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Farmers urged to brace themselves for return of bluetongue in 2016

With the midge-borne disease circulating in France and potentially reaching southern England later this year, farmers should consider vaccinating their stock, according to NFU livestock chairman Charles Sercombe.
Farmers are being asked to consider vaccinating against bluetongue
Farmers are being asked to consider vaccinating against bluetongue

Livestock farmers, particularly in southern England, have been warned to brace themselves for the return of bluetongue this year and to give serious thought to vaccinating their stock.

 

The BTV8 strain of the disease, which spread across much of northern Europe including parts of England in 2007, was discovered again in France in September.

 

With cases continuing to be reported over the Christmas period, infection had been detected at 143 farms across a large area of central France by the end of December. Restriction zones are in place and vaccination is being carried out, with more than a million vaccine doses made available.

 

NFU livestock chairman Charles Sercombe said Defra had warned the union there was a strong possibility the midge-borne virus could once again make its way across the Channel later this year.

 

“We are talking at length with Defra and APHA at the moment about the possibility of bluetongue being an issue later this year,” he told the NFU council on Tuesday.

 

“There is quite strong evidence with the outbreak in France and the potential weather situation that it could move to the southern parts of the UK in 2016, not dissimilar to the way it moved into East Anglia in 2007.”

Consider vaccination

He urged farmers to consider vaccinating their stock in the early part of this year to give some proration.

 

He said: “We are working behind the scenes to encourage vaccine production to make it available for members to use.

 

“We have tried make sure it is available in time for farmers to get the first vaccination in before the cattle are turned out in the spring.

 

“People in those areas will have to make their own business decisions but it is incumbent on us to make sure the vaccine is available. Farmers will have to pay but we want members to have a choice.”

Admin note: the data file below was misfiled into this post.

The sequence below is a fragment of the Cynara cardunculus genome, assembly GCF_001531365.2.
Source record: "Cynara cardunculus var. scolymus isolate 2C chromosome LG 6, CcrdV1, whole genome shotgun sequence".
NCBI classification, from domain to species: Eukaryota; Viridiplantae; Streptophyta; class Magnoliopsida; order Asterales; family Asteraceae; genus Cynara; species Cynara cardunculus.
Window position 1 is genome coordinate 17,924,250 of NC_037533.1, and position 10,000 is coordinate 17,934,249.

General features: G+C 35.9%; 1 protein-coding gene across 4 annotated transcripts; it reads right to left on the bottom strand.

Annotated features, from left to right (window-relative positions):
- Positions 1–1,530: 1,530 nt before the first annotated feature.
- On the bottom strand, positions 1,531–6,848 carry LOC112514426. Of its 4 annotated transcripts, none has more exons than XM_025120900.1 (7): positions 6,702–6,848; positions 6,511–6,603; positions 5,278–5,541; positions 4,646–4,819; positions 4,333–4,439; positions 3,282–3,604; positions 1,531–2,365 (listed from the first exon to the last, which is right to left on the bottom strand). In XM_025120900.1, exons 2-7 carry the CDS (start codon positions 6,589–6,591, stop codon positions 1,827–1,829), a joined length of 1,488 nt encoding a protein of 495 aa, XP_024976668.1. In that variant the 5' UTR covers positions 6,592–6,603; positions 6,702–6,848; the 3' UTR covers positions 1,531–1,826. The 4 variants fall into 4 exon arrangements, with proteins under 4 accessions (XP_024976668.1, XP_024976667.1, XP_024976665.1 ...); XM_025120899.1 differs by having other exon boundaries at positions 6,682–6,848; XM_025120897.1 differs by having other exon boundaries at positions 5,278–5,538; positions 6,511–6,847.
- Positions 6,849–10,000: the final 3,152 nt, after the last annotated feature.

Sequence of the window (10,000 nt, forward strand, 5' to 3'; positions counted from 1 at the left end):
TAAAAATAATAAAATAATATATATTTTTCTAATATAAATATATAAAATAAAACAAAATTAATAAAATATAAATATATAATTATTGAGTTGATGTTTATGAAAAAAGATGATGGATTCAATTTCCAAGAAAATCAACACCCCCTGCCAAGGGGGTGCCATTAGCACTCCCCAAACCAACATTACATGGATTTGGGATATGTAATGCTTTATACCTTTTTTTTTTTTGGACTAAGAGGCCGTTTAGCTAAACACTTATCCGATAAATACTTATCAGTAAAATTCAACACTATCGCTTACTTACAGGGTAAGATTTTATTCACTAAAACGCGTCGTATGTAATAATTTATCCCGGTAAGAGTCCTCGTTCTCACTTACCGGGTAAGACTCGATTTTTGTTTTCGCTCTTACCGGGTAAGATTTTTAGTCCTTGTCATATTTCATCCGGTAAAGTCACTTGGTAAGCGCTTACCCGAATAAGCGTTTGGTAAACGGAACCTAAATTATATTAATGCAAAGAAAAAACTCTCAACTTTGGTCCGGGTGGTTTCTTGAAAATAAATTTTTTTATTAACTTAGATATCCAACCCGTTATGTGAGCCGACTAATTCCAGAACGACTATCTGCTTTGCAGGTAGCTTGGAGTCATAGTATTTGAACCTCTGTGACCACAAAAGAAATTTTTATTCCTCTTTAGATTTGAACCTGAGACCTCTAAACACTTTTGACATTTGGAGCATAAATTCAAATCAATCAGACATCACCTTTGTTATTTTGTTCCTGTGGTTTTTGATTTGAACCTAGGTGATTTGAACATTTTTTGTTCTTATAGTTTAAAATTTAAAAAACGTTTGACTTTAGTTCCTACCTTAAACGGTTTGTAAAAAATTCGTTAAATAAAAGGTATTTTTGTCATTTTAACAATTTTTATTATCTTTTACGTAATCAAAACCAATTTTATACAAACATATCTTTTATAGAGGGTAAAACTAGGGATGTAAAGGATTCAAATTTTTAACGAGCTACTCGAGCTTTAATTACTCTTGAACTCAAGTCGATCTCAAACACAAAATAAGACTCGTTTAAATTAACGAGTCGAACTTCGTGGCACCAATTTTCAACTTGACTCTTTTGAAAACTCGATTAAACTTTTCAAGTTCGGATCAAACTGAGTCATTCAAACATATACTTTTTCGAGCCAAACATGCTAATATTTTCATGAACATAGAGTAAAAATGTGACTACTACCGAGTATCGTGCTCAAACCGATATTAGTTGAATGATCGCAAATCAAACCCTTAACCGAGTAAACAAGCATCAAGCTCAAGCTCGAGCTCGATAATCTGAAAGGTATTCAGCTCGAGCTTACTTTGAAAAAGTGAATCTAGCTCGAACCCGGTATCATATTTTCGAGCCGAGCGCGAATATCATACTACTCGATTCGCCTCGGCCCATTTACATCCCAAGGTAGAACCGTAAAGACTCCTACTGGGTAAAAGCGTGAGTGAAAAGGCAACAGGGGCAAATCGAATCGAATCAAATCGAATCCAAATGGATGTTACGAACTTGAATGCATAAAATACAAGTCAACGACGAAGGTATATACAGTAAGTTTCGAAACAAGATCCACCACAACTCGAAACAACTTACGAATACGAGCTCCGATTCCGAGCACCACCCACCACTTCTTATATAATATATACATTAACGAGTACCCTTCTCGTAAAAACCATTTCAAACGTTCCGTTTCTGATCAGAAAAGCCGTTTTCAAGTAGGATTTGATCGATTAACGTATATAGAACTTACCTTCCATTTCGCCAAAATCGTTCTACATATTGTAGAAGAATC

A Defra spokesperson said: “We have robust disease surveillance procedures in place and are working closely with the livestock industry to carefully monitor the situation in Central France where disease control measures are in place.

 

“Animal keepers should also remain vigilant for any signs of Bluetongue disease and report any suspicions to their vet immediately.

 

“Vaccination against the disease is also effective and available to industry as a voluntary, protective measure.”

 


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Bluetongue in France

Bluetongue in France

The situation in France has confirmed how difficult the disease is to spot.

  • Of the 95 farms affected before the end of November only 12 had been discovered as a result of clinical signs reported to the authorities.
  • The rest were detected through active surveillance in the most at risk areas and pre-export and pre-movement tests.
  • Most of the cases have been detected in cattle with only four out of the first 95 outbreaks found on sheep only farms.

The last time bluetongue struck

  • The BTV8 strain of the disease was rampant in northern Europe in 2007 and 2008, with France reporting more than 24,000 cases by the end of 2008.
  • The disease was discovered in cattle in East Anglia in September 2007.
  • It had spread across much of England by the end of 2007, prompting the introduction of bluetongue restriction zones that came with various restrictions on livestock movements.
  • The disease was not found to be circulating in Britain in 2008, by which time a vaccine was available, although the virus was detected in a number of consignments of imported cattle.

See Defra's guidance here on how to spot bluetongue

 

And here is Defra's bluetongue control strategy outlining the policy that will be put in place in the event of an outbreak.

 

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